Refractive lens exchange

Specialty of Ophthalmology

What is refractive lens exchange?

Refractive lens exchange (RLE), also known as lens replacement surgery or clear lens extraction is a procedure offered to patients with extreme farsightedness (hyperopia) or age-related presbyopia (loss of the ability to focus on nearby objects). The procedure is actually almost identical to the procedure for cataract surgery in that the natural lens is replaced with an intraocular lens (IOL) which is a synthetic implant. Whilst cataract surgery is done to remove a cloudy lens, RLE is done to reduce the need for wearing glasses or using contact lenses. Hence, RLE can be an alternative option to other forms of corrective eye surgery such as LASIK.

Why is it done?

The aim of RLE is to reduce dependence on glasses or contact lenses. This can help patients to be better abled at leading a more active lifestyle, improving their quality of life. Additionally, having RLE means that later in life you will not develop cataracts and need cataracts surgery. This is because your lenses will already be IOLs. RLE is often offered to patients who are over the age of 50 with a glasses prescription too high for laser eye surgery. People with extreme astigmatism can also benefit from RLE as the implanted IOL can have astigmatism correction.

What does refractive lens exchange involve?

During the procedure you will lie down, whilst your surgeon performs the surgery through a microscope. You can have surgery on both eyes in one day, but this will depend on your surgeon and their recommendation. Surgery takes roughly 20 minutes per eye and is done as a day-case procedure, meaning you return home on the same day. Anaesthetic drops are administered to the eye so that there is no discomfort. Next, a small incision is made in the eye where the white of the eye meets the cornea. Next, the membrane covering the natural lens is removed and the natural lens is removed. Following this, the IOL is inserted and the cavity is washed with fluid and antibiotics.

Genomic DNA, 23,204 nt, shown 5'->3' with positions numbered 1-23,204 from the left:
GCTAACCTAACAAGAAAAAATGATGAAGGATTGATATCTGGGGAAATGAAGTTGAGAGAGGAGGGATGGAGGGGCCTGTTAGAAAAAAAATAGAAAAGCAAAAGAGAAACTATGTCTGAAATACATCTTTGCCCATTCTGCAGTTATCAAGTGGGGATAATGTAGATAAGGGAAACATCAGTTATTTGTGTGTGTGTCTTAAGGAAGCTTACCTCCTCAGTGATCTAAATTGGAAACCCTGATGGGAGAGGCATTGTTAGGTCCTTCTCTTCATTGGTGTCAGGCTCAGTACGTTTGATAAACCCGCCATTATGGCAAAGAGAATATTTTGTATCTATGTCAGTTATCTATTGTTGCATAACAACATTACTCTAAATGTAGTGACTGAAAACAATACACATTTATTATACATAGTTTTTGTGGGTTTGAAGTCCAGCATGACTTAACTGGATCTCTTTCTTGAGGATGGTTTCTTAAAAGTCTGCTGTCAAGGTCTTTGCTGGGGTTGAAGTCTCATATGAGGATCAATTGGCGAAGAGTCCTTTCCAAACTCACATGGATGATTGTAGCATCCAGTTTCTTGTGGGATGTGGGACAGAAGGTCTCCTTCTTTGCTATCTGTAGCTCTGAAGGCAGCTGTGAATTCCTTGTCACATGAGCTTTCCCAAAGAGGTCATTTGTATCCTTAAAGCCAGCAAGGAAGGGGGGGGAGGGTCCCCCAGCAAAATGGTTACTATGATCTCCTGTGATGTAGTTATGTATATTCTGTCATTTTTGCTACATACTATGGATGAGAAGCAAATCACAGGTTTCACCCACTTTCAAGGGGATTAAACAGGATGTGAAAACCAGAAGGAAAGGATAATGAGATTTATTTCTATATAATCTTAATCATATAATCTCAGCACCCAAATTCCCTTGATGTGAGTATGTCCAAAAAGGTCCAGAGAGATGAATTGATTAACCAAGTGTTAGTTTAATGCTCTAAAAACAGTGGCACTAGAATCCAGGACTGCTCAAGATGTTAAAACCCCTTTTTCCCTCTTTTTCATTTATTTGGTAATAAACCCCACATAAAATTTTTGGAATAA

You can have different types of IOL inserted, depending on your vision needs:

  • Monofocal IOLs – to improve distance vision.
  • Multifocal IOLs – to improve intermediate and near vision.

How do you prepare for refractive lens exchange?

There are no specific measures needed to prepare for RLE, however, your surgeon will advise you if any need to be made.

Aftercare:

Many patients will report immediate improvements in vision following RLE, however, return to normal activities should commence 5-7 days after the procedure. The full effects of the surgery will be experienced a few weeks after the procedure.

Alternatives to refractive lens exchange:

Alternatives to RLE include laser eye surgery and phakic intraocular lens implantation (PIOL). Laser eye surgery does not involve lens implantation, but instead uses a special laser to correct the focusing ability and curvature of the eye. Phakic intraocular lens implantation does use lens implants, but instead of replacing the natural lens, they are inserted to sit in front of the natural lens. However, RLE is often a better option for older patients, whilst laser surgery and PIOL are better for younger patients. Of course, another option is to continue using glasses or contact lenses.

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